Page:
What makes you Marketable?

 ‘Marketable’ = to render oneself in demand or to be sought after.

We at MD Selection believe that there is an equivalent, reciprocal responsibility on both employer and employee to render themselves attractive to each other.

On the employer side, this is evidenced by the extensive talent attraction programmes and the proliferation of surveys such as: Best Employer; Boss of the Year; Top Companies to Work for…and so many more!

What about the individual? How does s/he ensure marketability?

Know Yourself:

It is important to understand what it is that you love doing and where you are best placed to do it because if we love what we do, we will succeed.

In our experience many have failed to identify their niche - not because they are incompetent or underqualified, but because they resisted their passion and interest in pursuit of the “sexy” industries or positions. They didn’t listen to their inner voice telling them: “This is the area I love, this is the company I want to work for, this is where I can make a difference.”

In the process of identifying who you want to work for, it is vital that you-

Now comes the hard part: The need to be honest with yourself as to your own talent and core competence.

Some questions to ask yourself here:

This brings us to the next step in rendering yourself marketable.

Be Prepared:

Do whatever may be necessary to render yourself suitable for the role that you desire.

Be sure your education is relevant. In her book Defining Moments,  Wendy Luhabe conducts a series of interviews with Black Executives, taking the reader through their personal journey in corporate South Africa in the ‘70’s, ‘80’s and ‘90’s. Here is an excerpt from the interview conducted with Reuel Khoza. He says:

“I soon realised that my majors were the ‘wrong’ subjects. I had majored in psychology and that was my only real claim into industry. My other majors were History, Linguistics and African Languages, which were not very helpful.

“I said to myself that inside the first six months, [of his commencing a job as a marketing trainee in a large corporation in 1975] these guys with business degrees were not going to be able to tell me anything that I do not know.

“I decided that I was going to teach myself. I read everything I came across in marketing, production, advertising and market research as it applied in the industry I was entering. Six months down the line, none of them could tell me anything.”

Work hard. It was Gary Player who once said: “The harder I work, the luckier I get.” Work hard, and challenge yourself, stretch, raise the bar.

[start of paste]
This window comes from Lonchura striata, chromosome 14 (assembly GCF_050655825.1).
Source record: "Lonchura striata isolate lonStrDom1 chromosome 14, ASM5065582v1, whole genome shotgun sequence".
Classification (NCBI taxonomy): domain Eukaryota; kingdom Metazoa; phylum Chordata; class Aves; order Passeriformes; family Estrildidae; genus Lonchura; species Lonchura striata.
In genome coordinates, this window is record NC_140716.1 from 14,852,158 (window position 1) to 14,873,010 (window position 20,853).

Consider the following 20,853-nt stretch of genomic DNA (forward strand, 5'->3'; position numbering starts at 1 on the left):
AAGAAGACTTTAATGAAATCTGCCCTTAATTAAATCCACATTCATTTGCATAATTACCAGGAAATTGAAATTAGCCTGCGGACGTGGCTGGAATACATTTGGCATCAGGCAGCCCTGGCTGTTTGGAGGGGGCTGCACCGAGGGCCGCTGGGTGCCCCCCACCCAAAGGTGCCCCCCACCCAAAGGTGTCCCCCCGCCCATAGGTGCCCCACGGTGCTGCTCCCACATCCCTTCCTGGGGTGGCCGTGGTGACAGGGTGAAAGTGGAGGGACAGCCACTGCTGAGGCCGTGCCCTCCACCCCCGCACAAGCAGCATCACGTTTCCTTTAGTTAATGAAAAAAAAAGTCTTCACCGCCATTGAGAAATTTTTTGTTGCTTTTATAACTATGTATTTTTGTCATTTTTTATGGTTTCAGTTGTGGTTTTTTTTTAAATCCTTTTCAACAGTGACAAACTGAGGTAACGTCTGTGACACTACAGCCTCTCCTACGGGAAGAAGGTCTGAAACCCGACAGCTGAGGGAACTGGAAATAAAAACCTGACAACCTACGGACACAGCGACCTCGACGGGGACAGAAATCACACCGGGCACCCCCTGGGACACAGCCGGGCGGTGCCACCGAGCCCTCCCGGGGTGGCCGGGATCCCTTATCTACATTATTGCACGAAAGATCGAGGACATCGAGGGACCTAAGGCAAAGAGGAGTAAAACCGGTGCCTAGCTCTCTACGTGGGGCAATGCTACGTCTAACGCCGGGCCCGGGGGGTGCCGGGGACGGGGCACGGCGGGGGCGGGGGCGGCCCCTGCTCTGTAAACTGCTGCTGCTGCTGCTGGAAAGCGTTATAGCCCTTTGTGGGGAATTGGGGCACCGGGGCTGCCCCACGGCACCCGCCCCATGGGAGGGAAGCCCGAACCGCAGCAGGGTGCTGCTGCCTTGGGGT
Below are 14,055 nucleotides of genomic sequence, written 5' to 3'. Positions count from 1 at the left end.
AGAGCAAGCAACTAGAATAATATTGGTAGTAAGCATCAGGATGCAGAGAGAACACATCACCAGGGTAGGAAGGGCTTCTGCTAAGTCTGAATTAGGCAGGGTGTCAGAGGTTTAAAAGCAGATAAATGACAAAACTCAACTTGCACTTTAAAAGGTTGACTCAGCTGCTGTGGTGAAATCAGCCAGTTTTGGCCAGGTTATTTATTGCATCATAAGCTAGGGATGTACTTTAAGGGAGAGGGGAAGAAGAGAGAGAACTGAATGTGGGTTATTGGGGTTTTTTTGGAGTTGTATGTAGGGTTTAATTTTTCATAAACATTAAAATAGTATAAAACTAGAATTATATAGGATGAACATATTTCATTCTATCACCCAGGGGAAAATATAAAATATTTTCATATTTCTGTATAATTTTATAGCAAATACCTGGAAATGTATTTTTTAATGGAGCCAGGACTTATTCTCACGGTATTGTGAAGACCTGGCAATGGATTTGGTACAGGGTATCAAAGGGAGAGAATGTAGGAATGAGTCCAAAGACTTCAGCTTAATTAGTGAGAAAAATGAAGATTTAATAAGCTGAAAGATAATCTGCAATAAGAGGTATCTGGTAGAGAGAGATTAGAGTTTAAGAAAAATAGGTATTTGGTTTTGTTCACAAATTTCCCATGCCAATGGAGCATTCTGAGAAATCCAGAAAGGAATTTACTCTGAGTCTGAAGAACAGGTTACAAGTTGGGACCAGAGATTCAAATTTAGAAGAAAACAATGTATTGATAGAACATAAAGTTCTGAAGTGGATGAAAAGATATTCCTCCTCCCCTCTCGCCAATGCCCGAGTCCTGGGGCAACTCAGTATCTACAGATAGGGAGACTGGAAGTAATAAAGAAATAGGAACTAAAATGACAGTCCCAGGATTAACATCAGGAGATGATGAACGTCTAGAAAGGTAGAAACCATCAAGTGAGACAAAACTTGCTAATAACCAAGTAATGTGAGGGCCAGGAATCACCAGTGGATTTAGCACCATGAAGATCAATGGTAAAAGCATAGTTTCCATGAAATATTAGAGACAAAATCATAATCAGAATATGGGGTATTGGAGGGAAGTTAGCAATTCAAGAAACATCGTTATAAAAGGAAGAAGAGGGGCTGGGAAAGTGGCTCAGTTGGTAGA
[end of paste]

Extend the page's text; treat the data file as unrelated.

Hard work and dedication combined with flair and competence will be noticed. You will have gained credibility, and a provable, sound track record.

Jacko Maree, Standard Bank CEO, in receiving a Management Excellence Award from the Wits Business School in 2005, said in his acceptance speech: “It’s not all about strategy, but about doing lots and lots of little things right.”

This will build a reputation of integrity and moral high ground.

Be Proactive:

Knowing who you are, where you want to be and having prepared and groomed yourself for the role, it is time for action... to clinch that position.

Marketing oneself is perceived to be a daunting task but believing in yourself, and backing yourself is an essential ingredient of being proactive.

You have to have a strong sense of self-worth, based on reasonable assessment, before you can win recognition from others.

Being proactive means making it happen for yourself. Being proactive entails action on your part: Meeting the leaders you admire, approaching the organisations which attract you.

Build relationships with headhunters and recruitment consultants whom you rate and who aren’t in the business of hawking CV’s around town. Get them to understand what it is you are looking for. Such a partnership may not provide that top job immediately, but it usually pays off over time.

We hope we have highlighted some areas of focus for you to assist you in your self-marketing journey.

There really isn’t a canned solution that we can all use and apply. What is generally applicable though is that you should treat your career as a life-long strategy.

We wish you good luck in building your personal brand.